John Wiley & Sons, Ltd.

Using bald eagles to track spatial (1999–2008) and temporal (1987–1992, 1999–2003, and 2004–2008) trends of contaminants in Michigan's aquatic ecosystems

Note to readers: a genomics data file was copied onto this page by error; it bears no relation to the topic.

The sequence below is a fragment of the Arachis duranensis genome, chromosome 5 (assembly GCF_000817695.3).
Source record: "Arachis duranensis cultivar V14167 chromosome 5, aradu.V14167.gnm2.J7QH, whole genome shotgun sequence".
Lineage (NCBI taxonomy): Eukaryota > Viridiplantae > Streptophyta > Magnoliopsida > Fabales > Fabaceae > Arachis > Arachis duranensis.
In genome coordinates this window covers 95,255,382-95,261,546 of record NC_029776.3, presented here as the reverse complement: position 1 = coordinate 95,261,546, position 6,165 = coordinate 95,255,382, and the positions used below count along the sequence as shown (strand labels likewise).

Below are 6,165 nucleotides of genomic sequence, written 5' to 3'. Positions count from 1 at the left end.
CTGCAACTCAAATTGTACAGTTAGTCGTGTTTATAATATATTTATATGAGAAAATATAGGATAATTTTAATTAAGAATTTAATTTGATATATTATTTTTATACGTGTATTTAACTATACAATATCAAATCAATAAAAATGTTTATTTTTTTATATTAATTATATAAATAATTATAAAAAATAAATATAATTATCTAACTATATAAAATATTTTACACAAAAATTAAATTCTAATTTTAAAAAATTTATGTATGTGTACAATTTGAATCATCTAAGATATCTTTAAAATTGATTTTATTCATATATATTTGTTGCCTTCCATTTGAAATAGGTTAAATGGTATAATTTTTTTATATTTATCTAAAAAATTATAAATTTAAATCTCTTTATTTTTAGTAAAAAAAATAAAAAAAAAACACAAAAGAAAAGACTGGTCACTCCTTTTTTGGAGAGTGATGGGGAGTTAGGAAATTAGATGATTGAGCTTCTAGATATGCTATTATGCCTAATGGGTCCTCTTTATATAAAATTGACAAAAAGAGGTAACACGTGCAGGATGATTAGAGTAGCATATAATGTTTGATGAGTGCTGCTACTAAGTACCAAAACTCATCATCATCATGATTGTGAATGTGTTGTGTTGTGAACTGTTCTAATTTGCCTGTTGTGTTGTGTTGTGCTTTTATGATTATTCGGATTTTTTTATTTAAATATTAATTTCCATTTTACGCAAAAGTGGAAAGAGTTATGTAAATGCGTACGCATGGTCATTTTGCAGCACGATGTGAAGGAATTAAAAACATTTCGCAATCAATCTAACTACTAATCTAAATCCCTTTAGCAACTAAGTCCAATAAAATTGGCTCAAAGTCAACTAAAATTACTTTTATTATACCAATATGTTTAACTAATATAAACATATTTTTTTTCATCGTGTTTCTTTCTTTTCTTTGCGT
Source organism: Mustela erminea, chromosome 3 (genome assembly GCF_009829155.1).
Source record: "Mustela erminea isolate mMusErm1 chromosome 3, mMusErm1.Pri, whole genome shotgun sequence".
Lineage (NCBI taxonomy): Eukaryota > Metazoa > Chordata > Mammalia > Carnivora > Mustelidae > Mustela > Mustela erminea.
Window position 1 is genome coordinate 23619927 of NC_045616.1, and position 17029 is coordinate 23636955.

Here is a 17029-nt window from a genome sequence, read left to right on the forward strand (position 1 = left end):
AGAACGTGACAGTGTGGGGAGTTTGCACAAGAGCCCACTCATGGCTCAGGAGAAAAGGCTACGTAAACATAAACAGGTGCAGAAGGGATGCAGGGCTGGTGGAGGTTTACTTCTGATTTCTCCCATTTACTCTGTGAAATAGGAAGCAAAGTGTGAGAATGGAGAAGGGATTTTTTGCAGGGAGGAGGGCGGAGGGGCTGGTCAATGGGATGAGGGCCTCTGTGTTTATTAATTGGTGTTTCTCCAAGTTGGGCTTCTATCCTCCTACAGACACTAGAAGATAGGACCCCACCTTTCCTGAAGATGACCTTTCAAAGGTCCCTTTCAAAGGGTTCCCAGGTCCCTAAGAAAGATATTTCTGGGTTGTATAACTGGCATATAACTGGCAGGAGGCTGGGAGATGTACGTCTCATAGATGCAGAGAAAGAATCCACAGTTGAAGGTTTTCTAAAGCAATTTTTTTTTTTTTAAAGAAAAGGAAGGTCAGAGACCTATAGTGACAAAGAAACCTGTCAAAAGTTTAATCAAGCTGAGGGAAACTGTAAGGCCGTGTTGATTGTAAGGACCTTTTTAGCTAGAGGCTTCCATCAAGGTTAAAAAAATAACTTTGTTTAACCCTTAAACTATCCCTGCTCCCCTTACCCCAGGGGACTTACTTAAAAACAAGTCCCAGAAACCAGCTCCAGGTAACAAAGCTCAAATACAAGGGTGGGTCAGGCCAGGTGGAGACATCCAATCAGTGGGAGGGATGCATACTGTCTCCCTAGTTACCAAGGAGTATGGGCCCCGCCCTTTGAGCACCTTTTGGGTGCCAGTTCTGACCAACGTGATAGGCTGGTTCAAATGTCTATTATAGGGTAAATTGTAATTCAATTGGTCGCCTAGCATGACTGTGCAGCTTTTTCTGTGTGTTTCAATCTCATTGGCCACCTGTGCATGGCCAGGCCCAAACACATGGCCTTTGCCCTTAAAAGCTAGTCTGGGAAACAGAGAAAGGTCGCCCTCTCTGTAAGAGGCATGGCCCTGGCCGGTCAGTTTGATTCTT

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The bald eagle (Haliaeetus leucocephalus) is an extensively researched tertiary predator. Studies have delineated information about its life history and the influences of various stressors on its reproduction. Due to the bald eagle's position at the top of the food web, it is susceptible to biomagnification of xenobiotics. The Michigan Department of Environmental Quality implemented a program in 1999 to monitor persistent chemicals including polychlorinated biphenols (PCBs) and dichlorodiphenyltrichloroethane (DDE). The objectives of the present study were to evaluate spatial and temporal trends of PCBs and organochlorine pesticides in nestling bald eagles of Michigan. The authors' study found that concentrations of PCBs and DDE were higher in Great Lakes areas with Lakes Michigan and Lake Huron having the highest concentrations of DDE and Lake Erie having the highest concentrations of PCBs. Temporally (1987–1992, 1999–2003, and 2004–2008) the present study found declines in PCB and DDE concentrations with a few exceptions. Continued monitoring of Michigan bald eagle populations is suggested for a couple of reasons. First, nestling blood contaminant levels are an appropriate method to monitor ecosystem contaminant levels. Second, from 1999 to 2008 PCB and DDE concentrations for 29% and 39%, respectively, of the nestling eagles sampled were above the no observable adverse effect level (NOAEL) for bald eagles. Lastly, with the continued development and deployment of new chemistries a continuous long term monitoring program is an invaluable resource. Environ Toxicol Chem 2015;9999:1–8. © 2015 SETAC

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